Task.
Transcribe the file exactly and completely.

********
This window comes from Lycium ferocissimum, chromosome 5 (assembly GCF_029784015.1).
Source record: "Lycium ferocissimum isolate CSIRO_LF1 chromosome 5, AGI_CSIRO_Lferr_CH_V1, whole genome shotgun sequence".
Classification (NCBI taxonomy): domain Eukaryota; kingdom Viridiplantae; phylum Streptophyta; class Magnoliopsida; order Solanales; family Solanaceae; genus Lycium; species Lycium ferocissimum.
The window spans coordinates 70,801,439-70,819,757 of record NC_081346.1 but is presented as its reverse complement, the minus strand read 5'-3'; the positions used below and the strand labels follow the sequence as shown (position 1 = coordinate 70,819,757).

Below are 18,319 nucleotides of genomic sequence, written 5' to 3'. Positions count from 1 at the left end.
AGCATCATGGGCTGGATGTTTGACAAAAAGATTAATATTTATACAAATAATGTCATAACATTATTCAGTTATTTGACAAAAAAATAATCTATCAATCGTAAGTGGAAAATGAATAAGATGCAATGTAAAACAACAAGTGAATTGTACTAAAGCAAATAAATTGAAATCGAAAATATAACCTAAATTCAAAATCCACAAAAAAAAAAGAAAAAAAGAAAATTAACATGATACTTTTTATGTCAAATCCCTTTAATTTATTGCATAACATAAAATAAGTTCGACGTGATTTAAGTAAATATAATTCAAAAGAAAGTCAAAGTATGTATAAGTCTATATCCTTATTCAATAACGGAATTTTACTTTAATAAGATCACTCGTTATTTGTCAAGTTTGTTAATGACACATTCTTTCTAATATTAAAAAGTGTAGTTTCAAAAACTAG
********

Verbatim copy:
This window comes from Lycium ferocissimum, chromosome 5 (assembly GCF_029784015.1).
Source record: "Lycium ferocissimum isolate CSIRO_LF1 chromosome 5, AGI_CSIRO_Lferr_CH_V1, whole genome shotgun sequence".
Classification (NCBI taxonomy): domain Eukaryota; kingdom Viridiplantae; phylum Streptophyta; class Magnoliopsida; order Solanales; family Solanaceae; genus Lycium; species Lycium ferocissimum.
The window spans coordinates 70,801,439-70,819,757 of record NC_081346.1 but is presented as its reverse complement, the minus strand read 5'-3'; the positions used below and the strand labels follow the sequence as shown (position 1 = coordinate 70,819,757).

Below are 18,319 nucleotides of genomic sequence, written 5' to 3'. Positions count from 1 at the left end.
AGCATCATGGGCTGGATGTTTGACAAAAAGATTAATATTTATACAAATAATGTCATAACATTATTCAGTTATTTGACAAAAAAATAATCTATCAATCGTAAGTGGAAAATGAATAAGATGCAATGTAAAACAACAAGTGAATTGTACTAAAGCAAATAAATTGAAATCGAAAATATAACCTAAATTCAAAATCCACAAAAAAAAAAGAAAAAAAGAAAATTAACATGATACTTTTTATGTCAAATCCCTTTAATTTATTGCATAACATAAAATAAGTTCGACGTGATTTAAGTAAATATAATTCAAAAGAAAGTCAAAGTATGTATAAGTCTATATCCTTATTCAATAACGGAATTTTACTTTAATAAGATCACTCGTTATTTGTCAAGTTTGTTAATGACACATTCTTTCTAATATTAAAAAGTGTAGTTTCAAAAACTAG